Manchester Grammar School review by University of Cambridge student. The academic excellence of the Manchester Grammar School is, I believe, due to the breadth of subjects taught. The dropping of subjects is delayed as late as possible, leading to a well rounded education, and allowing subjects to be taught for the understanding, rather than just to pass exams. The teachers themselves formed a well-balanced mix of young and old, male and female. For the lower sets in maths (the only subject at the school to be setted), there are teachers who excel at communicating the basics clearly and memorably. At the other end of the scale, are teachers so knowledgeable, that they can expand on topics for as long as you ask. The school has very high standards, and expects excellence in the core subjects such as maths, English, and the sciences, which are mandatory until after GCSE year. The three sciences (which are taught separately after year 9), are taught in large, well equipped laboratories every lesson, which allows the theory to be demonstrated easily. The range of subjects available for study is extremely broad. The facilities available for Art & Design are among the best in any school, with a well equipped pottery workshop, screen printing equipment, and a computer controlled Laser cutter, as well as fine art materials. The school also boast a newly refurbished theatre and many practice rooms for drama, and a highly practical electronics course. On the classics side, the school teaches a year of Latin and Classical Civilisations to all students before subject choices are made, introducing children to culture they may not otherwise have considered. The school is undergoing much change at the moment, but I am confident that it will live up to its reputation. The range of languages taught seems constantly to be expanding, and the school is now accepting children from younger ages than ever before. The most recent introduction was the optional uptake of the International Baccalaureate. This broad-based and challenging qualification aims to counter the perception that exams are getting easier. The school also enters students for iGCSE exams rather than GCSE in the sciences, to avoid the free marks from coursework diminishing the meaning of high grades. The class size starts at about 26 pupils per class in year 7, but gradually decreases as one moves up the school, and makes subject choices. By sixth form, the class sizes can be less than halved. A support system is available for those with special requirements to get the help they require, and students in wheelchairs are accommodated (although the arrangements are not ideal as yet). All in all, the academic performance of the school is what you would expect from such a selective institution.
MGS has a strong pastoral system, particularly in the first year. Every form has a form tutor, who is the first port of call for academic or pastoral issues. The head of year is usually quite approachable for more serious issues, particularly in the higher years, and the college nurse(s) are always available for students to discuss and concerns they may be having in confidence. Special counsellors are employed to help those with special educational requirements. In first year, each form is also allocated a number of form prefects, who help the new students to settle in and get used to the working of the school. One of the most useful pastoral support systems is the "MGS friends" scheme. Every new student is allocated to a volunteer from a higher year, who lives close by. Getting the school bus on the first day can be the most daunting thing for a new student, particularly if the bus looks full and rowdy. The job is also very rewarding for the volunteer, who is often only a year or two older. The school has a very large catchment area due to its selective intake, so has a very culturally diverse population. There are strong Jewish, Christian and Muslim presences in the school and people come from all ethnic backgrounds. On Fridays, all religions are catered for in separate religious assemblies (there is one for non-religious too). During my time at the school, I found the atmosphere to be very tolerant, and witnessed very little discrimination on any grounds. The school is boys only, which may put off some potential students, but MGS has strong ties with the girls schools Manchester High School for Girls across the road, and Withington Girls school slightly further away. The three schools share transport to and from school every day, as well as being involved with each other in societies. Going off-site during lunch break, however, is only allowed in sixth form. In terms of the work load - the amount of mandatory homework is highest in first year, and gradually decreases as one progresses up the school. This, I assume, is because the students are trusted to do enough work and reading out of their own interest to make up for the decrease in assignments. The average student probably spends about 1-2 hours each evening completing homework, although the school may like to say it was longer! The only main detriment to quality of life from attending MGS is the travel time that is involved. I spent about an hour each way travelling to school by a public bus, meaning that I did not get home until nearly 5pm. Although most students are able to get special school buses (it is school policy that all students should be able to reach the school by public transport), this experience would be true of the majority of students. Despite the inevitable moaning that always accompanies mass catering, the school dinners at MGS were really very good by the end of my time at MGS. Well balanced, healthy meals were provided, at a reasonable price, averaging about £2.50 per day in 2009. For those who did not wish to take out a dinner contract, a separate easting area was available to purchase fast-food meals. Many students however still brought packed lunches. In general, MGS is a very friendly, welcoming community, and I am proud to have been a part of it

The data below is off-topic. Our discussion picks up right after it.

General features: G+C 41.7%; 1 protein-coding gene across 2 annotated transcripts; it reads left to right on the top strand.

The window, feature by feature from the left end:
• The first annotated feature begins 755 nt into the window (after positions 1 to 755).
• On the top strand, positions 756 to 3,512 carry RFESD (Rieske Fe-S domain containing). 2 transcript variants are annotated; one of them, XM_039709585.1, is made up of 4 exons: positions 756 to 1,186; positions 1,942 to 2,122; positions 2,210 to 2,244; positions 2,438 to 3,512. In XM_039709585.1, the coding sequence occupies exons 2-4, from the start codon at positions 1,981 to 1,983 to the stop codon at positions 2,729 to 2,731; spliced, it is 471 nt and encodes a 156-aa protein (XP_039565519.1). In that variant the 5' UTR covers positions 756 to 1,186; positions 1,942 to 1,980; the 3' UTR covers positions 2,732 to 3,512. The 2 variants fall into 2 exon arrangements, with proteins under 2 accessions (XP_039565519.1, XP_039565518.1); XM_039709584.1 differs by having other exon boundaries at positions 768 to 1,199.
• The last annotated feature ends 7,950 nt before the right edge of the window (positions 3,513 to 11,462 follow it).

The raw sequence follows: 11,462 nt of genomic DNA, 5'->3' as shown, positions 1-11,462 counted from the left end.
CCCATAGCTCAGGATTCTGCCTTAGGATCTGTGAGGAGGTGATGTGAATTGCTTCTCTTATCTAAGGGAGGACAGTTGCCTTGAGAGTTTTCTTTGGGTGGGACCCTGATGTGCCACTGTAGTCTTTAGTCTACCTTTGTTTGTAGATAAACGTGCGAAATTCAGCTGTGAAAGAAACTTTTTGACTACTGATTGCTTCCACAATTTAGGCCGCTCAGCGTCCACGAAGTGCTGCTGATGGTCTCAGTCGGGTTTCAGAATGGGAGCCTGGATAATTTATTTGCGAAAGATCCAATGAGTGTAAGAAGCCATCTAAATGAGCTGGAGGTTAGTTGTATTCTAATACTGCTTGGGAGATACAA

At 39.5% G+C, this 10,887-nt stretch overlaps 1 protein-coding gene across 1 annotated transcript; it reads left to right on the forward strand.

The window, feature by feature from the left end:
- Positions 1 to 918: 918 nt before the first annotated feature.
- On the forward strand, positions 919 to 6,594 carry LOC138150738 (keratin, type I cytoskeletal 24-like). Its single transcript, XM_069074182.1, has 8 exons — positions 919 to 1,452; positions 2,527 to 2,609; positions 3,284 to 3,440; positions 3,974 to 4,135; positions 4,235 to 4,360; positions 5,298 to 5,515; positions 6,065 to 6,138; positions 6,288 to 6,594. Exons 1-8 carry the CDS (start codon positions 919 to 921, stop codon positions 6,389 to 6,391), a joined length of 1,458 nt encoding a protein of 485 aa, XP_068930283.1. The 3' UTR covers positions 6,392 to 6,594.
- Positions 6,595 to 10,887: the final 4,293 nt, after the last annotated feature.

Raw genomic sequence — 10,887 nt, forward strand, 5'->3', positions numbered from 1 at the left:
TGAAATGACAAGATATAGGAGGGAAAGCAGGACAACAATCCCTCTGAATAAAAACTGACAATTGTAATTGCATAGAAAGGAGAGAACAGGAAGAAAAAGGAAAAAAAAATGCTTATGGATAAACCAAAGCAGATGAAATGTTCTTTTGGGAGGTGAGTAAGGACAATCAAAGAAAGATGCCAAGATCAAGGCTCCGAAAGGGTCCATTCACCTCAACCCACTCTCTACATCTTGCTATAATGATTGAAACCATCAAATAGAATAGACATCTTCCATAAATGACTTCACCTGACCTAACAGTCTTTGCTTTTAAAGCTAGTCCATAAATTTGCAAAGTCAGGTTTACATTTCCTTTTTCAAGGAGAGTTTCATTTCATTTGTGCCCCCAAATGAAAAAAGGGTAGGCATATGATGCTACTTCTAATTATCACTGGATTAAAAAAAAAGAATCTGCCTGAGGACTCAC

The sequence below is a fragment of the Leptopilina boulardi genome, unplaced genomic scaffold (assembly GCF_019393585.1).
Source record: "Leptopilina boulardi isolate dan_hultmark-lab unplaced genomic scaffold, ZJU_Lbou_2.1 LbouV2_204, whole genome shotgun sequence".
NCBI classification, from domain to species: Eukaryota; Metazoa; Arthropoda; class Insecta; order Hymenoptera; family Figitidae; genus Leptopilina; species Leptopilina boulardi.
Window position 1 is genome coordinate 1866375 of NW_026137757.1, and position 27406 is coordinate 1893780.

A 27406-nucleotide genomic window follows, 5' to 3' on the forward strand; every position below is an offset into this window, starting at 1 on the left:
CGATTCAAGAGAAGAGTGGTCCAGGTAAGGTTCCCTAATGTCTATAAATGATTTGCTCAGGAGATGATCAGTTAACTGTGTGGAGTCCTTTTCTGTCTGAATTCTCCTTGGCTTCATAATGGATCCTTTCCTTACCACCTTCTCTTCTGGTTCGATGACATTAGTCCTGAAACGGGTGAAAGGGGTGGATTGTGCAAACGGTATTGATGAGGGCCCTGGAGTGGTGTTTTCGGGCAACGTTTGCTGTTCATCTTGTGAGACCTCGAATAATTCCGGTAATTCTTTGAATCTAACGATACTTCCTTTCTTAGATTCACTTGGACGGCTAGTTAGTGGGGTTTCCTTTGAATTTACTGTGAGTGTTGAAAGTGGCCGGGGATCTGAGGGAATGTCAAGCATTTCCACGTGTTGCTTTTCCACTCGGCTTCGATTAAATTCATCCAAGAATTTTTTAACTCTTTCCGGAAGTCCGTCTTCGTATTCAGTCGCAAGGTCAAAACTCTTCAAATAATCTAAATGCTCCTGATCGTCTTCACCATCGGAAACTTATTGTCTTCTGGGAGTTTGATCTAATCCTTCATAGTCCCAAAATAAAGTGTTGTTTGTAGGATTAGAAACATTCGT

The range of extra-curricular activities available is too large to list, but the school participates in many sports, including swimming and water polo in its own pool. The rugby, football, and cricket teams are very competitive, frequently winning trophies against other schools. More exotic sports such as scuba diving and climbing are even available at various ages through the school. A large focus of the extra curricular calendar are the school camps. These are a long-standing tradition at the school, and are week-long trips at the end of term. Depending on the camp, activities will include hiking, pony trekking, sailing, rafting, orienteering, and almost anything you could think of. During my time at the school, a dedicated "activities week" period was set aside at the end of term, to encourage people to broaden their horizons. In addition to the school camps, activities such as baking, photography, drama camp, and army training week and a residential powerboating course were available. Throughout the year, the school has many societies to join, ranging from the intellectual "pishop" and "philsoc" - giving weekly maths and science talks respectively, to community action and young enterprise. Community Action particularly is very much encouraged by the school, and students in the two years before university application are expected to do at least an hour of community action a week. This may be in their own time, or in free periods in the timetable. As an estimate, I would say the average student spends between 1-4 hours a week doing extra-curricular activities, with the larger time commitments being for those on the sports teams. Some of the societies meet during lunchtimes, but many require staying behind after school.